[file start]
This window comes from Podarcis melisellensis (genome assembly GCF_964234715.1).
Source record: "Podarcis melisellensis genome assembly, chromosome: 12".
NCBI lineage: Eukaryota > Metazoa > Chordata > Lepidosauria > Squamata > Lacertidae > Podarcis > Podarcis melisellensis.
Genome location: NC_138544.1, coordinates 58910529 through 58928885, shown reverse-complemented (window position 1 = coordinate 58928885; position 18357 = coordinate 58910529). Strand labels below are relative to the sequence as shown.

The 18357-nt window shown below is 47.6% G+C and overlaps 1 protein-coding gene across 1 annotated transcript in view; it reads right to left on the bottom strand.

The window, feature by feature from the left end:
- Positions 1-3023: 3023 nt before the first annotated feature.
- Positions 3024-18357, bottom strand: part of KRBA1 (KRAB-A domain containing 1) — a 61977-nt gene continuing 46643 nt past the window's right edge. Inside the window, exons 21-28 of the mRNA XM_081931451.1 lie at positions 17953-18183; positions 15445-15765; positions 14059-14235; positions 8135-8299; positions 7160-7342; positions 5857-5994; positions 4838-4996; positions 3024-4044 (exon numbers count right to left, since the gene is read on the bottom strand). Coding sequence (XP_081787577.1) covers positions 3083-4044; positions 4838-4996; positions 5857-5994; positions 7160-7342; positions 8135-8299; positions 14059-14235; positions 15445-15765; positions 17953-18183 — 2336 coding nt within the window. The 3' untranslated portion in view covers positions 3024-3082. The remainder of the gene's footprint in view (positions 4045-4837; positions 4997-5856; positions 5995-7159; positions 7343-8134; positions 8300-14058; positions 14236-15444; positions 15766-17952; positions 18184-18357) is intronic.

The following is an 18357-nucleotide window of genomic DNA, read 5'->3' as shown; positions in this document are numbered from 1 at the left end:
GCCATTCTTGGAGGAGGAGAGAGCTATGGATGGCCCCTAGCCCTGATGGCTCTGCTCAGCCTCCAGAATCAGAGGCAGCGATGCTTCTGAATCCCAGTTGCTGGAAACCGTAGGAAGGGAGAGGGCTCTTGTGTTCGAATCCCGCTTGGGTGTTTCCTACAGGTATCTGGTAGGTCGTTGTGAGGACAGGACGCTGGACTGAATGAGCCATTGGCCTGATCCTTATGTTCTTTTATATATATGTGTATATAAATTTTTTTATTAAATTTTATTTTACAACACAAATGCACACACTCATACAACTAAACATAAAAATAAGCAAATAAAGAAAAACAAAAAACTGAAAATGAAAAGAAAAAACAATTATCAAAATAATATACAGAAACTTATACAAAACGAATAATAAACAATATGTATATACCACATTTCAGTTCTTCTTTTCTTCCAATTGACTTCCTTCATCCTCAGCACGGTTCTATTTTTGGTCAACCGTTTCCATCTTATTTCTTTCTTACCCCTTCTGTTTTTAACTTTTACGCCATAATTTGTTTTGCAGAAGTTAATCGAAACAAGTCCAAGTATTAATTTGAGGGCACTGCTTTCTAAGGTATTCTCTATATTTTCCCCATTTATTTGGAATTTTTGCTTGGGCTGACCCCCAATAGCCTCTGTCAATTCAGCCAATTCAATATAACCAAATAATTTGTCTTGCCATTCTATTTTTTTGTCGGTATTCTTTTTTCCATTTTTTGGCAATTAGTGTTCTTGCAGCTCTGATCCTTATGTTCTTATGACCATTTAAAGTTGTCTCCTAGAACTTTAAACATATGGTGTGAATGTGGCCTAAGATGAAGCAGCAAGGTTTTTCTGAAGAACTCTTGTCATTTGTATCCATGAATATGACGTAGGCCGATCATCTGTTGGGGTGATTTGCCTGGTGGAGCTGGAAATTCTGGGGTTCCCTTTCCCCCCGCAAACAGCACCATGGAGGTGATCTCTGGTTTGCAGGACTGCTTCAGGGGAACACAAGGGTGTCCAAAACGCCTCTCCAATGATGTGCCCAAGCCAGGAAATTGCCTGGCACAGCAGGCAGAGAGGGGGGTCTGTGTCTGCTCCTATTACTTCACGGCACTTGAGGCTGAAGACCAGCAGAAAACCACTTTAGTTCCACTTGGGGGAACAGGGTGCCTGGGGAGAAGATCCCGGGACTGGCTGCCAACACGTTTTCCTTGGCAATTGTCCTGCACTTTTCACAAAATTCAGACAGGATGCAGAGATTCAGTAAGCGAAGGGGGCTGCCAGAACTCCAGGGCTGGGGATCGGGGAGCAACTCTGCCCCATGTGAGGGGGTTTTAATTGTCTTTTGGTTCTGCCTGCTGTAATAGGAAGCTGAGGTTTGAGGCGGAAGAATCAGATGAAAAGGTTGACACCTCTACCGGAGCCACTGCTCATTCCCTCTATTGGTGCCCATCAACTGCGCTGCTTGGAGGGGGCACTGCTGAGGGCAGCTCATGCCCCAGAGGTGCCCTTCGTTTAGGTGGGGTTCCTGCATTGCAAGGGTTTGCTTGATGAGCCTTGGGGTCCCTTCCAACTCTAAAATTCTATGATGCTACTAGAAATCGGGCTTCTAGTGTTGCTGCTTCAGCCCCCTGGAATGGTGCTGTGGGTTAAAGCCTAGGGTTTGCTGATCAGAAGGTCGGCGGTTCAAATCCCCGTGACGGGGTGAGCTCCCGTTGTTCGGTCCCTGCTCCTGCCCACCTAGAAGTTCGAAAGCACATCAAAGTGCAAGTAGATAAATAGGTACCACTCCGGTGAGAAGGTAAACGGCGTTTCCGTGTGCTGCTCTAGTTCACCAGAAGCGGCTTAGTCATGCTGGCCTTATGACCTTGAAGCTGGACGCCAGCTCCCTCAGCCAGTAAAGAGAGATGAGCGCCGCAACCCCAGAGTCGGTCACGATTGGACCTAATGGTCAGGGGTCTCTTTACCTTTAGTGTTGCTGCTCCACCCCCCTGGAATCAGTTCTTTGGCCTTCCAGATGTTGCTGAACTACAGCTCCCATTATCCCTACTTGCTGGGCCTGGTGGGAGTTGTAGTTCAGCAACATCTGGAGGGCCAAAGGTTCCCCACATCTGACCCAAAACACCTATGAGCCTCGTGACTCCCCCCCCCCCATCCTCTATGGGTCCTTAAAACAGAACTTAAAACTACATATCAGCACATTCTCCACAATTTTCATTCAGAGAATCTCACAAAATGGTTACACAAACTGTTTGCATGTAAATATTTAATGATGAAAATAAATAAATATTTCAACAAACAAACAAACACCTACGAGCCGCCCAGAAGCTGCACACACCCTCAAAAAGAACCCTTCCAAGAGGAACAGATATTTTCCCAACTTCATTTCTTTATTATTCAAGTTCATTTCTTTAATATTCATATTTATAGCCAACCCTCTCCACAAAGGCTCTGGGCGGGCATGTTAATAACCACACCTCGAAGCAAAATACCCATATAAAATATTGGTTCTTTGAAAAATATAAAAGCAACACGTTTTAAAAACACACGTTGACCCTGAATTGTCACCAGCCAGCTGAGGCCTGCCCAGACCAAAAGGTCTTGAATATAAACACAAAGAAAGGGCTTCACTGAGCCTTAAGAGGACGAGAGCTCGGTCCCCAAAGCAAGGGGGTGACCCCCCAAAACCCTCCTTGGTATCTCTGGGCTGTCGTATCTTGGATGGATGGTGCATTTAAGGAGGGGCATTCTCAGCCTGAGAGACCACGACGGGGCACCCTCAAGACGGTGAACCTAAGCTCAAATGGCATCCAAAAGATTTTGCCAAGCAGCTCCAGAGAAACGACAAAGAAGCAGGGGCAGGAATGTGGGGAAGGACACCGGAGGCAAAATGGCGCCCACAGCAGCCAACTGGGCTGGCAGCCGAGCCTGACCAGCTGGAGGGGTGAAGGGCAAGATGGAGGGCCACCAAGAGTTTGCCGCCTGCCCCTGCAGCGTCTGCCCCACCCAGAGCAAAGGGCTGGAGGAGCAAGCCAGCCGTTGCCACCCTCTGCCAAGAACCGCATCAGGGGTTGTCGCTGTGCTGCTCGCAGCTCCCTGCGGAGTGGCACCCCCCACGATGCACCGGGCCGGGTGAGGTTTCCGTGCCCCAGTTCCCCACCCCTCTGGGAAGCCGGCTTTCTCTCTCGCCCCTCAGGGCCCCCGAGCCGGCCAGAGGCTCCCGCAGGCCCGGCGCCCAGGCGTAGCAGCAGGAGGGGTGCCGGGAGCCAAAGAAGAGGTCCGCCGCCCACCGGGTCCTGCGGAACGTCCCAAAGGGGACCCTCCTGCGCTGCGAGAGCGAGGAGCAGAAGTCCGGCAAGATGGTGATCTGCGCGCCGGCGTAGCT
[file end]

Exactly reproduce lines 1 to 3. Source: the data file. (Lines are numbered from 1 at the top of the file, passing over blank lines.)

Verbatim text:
This window comes from Podarcis melisellensis (genome assembly GCF_964234715.1).
Source record: "Podarcis melisellensis genome assembly, chromosome: 12".
NCBI lineage: Eukaryota > Metazoa > Chordata > Lepidosauria > Squamata > Lacertidae > Podarcis > Podarcis melisellensis.